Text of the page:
Saturday, September 20, 2014

Erewhon by Samuel Butler

The reader will have no difficulty in believing that the laws regarding ill health were frequently evaded by the help of recognized fictions, which every one understood, but which it would be considered gross ill-breeding to even seem to understand.  Thus, a day or two after my arrival at the Nosnibors', one of the many ladies who called on me made excuses for her husband's only sending his card, on the ground that when going through the public market-place that morning he had stolen a pair of socks.  I had already been warned that I should never show surprise, so I merely expressed my sympathy, and said that though I had only been in the capital so short a time, I had already had a very narrow escape from stealing a clothes-brush, and that though I had resisted temptation so far, I was sadly afraid that if I saw any object of special interest that was neither too hot or too heavy, I should have to put myself in the straightener's hands.

Samuel Butler's Erewhon is frequently referred to as one of the earliest dystopian novels, though it has less in common with The Road or 1984 with the satirical imaginings of Gulliver's Travels.  Erewhon, a country apparently deep in the recesses of New Zealand (where Butler was once employed in the sheep-herding business) looks mostly like Victorian England, with a few curious inversions, and of course that is the way we are supposed to perceive it.

There are two main hallmarks of Erewhonian culture: The first is that they consider physical illness to be a moral failing, but actions we would consider morally objectionable they treat as if they were an illness.  Butler's unnamed narrator complains to one host that he has a cold, and she upbraids him for his wickedness; later he learns that another host was discovered embezzling huge amounts of money, which has earned him the pity and condolences of everyone in Erewhon.  Butler has a good deal of fun describing the particulars of this system, including the prevalence of "straighteners," who, like doctors, prescribe treatment for their patients, which usually includes a number of lashings.  But the satire is pointed toward Victorian notions of crime and punishment, and meant to challenge his audience's notions of guilt: Do we, like the Erewhonians, do anything to reform those convicted of crimes?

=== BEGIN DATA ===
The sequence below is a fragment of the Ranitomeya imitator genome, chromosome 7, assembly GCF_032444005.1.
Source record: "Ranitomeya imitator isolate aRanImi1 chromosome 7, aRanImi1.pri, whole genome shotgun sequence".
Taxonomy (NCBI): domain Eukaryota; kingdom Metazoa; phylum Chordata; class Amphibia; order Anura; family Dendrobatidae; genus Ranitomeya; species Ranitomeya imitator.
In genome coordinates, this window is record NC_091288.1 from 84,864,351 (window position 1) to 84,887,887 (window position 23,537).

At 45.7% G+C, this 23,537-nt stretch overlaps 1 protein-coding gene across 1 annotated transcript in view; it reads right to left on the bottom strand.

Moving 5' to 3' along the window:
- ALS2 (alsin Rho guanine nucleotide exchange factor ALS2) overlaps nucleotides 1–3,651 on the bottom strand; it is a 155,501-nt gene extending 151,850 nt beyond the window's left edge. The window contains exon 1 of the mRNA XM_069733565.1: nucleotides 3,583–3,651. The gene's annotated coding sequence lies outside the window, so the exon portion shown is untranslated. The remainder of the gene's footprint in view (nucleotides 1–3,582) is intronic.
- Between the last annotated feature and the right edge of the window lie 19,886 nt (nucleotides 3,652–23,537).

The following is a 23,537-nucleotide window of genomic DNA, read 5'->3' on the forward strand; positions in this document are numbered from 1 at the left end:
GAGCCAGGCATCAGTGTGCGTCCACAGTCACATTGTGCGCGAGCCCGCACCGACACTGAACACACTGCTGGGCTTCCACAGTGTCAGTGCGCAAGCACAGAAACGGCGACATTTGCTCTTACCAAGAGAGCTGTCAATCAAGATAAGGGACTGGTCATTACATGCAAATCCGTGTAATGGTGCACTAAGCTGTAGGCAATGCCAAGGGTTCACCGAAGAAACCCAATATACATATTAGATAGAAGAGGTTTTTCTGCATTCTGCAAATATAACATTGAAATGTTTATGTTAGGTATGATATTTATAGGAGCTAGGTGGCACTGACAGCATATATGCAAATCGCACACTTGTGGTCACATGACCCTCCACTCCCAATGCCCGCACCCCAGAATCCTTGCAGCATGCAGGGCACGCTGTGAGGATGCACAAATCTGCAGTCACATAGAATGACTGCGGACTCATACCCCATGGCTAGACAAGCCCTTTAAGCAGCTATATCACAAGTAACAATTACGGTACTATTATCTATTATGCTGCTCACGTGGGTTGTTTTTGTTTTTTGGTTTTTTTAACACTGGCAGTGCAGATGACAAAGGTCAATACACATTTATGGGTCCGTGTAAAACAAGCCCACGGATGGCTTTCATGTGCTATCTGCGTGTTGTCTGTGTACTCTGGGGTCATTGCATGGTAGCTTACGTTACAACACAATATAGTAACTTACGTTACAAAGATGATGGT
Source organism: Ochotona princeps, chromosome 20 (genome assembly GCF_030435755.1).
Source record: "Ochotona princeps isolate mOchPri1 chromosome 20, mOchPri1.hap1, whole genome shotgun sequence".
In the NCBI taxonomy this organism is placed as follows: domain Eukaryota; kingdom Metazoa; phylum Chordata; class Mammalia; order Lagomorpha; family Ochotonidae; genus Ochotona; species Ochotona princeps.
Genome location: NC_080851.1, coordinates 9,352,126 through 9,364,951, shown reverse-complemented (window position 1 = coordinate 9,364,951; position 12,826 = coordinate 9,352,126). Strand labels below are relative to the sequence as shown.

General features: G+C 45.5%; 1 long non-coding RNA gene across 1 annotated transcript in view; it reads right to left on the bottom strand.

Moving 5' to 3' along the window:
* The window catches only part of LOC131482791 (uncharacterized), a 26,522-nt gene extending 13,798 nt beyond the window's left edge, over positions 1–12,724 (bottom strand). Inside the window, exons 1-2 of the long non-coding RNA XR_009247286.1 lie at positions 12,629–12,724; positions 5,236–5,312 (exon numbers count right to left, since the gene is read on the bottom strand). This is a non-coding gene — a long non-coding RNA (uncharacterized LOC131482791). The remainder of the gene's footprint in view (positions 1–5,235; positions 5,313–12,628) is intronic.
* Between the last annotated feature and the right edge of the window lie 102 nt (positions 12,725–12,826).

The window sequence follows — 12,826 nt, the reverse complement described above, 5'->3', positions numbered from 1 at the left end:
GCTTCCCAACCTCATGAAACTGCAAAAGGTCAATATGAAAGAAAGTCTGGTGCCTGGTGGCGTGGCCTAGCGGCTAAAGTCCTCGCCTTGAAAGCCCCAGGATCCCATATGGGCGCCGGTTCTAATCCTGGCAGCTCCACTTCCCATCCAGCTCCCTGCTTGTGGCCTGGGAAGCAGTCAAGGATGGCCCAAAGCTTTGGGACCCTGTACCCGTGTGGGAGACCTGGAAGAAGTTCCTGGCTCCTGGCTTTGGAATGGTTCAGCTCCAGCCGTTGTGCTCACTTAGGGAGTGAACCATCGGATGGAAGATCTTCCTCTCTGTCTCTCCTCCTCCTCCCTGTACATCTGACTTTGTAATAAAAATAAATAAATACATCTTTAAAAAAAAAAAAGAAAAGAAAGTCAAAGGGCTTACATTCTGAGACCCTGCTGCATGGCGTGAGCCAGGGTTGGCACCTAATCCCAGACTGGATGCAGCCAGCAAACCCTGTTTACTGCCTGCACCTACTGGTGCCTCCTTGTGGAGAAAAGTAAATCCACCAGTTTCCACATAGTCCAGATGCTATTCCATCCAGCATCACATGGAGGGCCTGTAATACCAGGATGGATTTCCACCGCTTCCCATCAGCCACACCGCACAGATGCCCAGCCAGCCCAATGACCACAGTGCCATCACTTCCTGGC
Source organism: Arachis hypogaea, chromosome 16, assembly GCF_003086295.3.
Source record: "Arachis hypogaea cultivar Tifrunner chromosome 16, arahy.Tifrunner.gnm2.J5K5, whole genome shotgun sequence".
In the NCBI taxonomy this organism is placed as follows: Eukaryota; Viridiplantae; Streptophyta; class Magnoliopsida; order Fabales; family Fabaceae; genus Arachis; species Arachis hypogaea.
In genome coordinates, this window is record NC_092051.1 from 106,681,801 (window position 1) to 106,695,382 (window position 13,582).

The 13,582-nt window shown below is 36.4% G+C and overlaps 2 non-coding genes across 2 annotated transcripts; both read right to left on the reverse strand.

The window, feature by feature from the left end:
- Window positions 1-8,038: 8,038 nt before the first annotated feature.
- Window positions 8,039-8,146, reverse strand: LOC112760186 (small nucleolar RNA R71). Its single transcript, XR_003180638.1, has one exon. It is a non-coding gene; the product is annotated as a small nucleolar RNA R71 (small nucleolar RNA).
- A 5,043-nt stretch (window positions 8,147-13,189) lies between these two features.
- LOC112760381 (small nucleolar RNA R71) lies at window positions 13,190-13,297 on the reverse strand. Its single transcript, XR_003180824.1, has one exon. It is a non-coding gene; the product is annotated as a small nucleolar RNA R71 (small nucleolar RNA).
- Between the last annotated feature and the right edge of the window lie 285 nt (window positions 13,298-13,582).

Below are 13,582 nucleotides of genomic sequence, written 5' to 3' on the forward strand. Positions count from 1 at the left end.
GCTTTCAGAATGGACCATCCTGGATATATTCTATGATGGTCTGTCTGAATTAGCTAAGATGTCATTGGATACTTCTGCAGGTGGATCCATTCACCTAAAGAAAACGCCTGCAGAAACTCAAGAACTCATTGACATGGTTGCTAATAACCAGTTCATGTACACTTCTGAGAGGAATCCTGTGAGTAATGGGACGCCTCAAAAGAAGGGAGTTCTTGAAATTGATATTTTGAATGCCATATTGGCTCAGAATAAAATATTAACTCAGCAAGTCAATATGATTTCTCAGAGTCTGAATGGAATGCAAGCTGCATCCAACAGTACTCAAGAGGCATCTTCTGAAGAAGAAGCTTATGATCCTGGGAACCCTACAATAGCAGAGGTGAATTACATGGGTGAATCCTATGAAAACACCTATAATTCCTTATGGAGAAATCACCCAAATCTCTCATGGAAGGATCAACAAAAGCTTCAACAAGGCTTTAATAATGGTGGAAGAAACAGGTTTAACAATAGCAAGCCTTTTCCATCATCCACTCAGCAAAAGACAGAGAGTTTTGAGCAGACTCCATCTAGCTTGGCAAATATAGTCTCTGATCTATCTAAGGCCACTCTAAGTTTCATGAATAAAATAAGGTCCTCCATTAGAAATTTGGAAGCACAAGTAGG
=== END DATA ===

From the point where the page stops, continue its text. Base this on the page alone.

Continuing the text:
The other is a Luddite-like aversion to technology, inscribed in Erewhonian law, which prohibits any technology developed after a certain point in Erewhonian history.  The narrator lands in hot water immediately for possessing a wristwatch (though Butler never really explains why this criminal act doesn't land the narrator in a hospital, instead of arousing the suspicion of the king).  Butler includes a long section called "The Book of the Machines," which is ostensibly the narrator's translation of a historical Erewhonian text.  This passage, though it underscores the way in which Erewhon is more an extended riff on imaginary social mores than a plotted story, is one of the more interesting parts of the book.  It lays out an argument for thinking about machines as a species with their own systems of reproduction and which may one day come to exert power over mankind.  Butler is writing about steam engines and railroads, not computers or artificial intelligences, but his argument is spookily prescient of the fears we have about technology today.  It's not clear how satirical "The Book of the Machines" is--I get the impression that Butler believed in this argument, despite how silly it must have seemed to Victorians--but if one imagines information technology to be a "descendant" of Industrial Revolution-era technologies, it's not far off the mark.

The plot of Erewhon is bare bones: the narrator discovers the country, becomes something of a guest and something of a captive, and ultimately hatches an escape, taking the daughter of his host with him back to England.  The ideas are mildly interesting, but neither funny nor insightful enough to really make Erewhon engaging.  Perhaps the most cutting moment of satire in the whole thing occurs in the very end, when the narrator declares his intention to return to Erewhon and both enslave and Christianize the Erewhonians.  At the height of the British Empire, the profound grossness of the narrator's wish to eradicate the culture he'd been a part of for several years must have rang pretty true.

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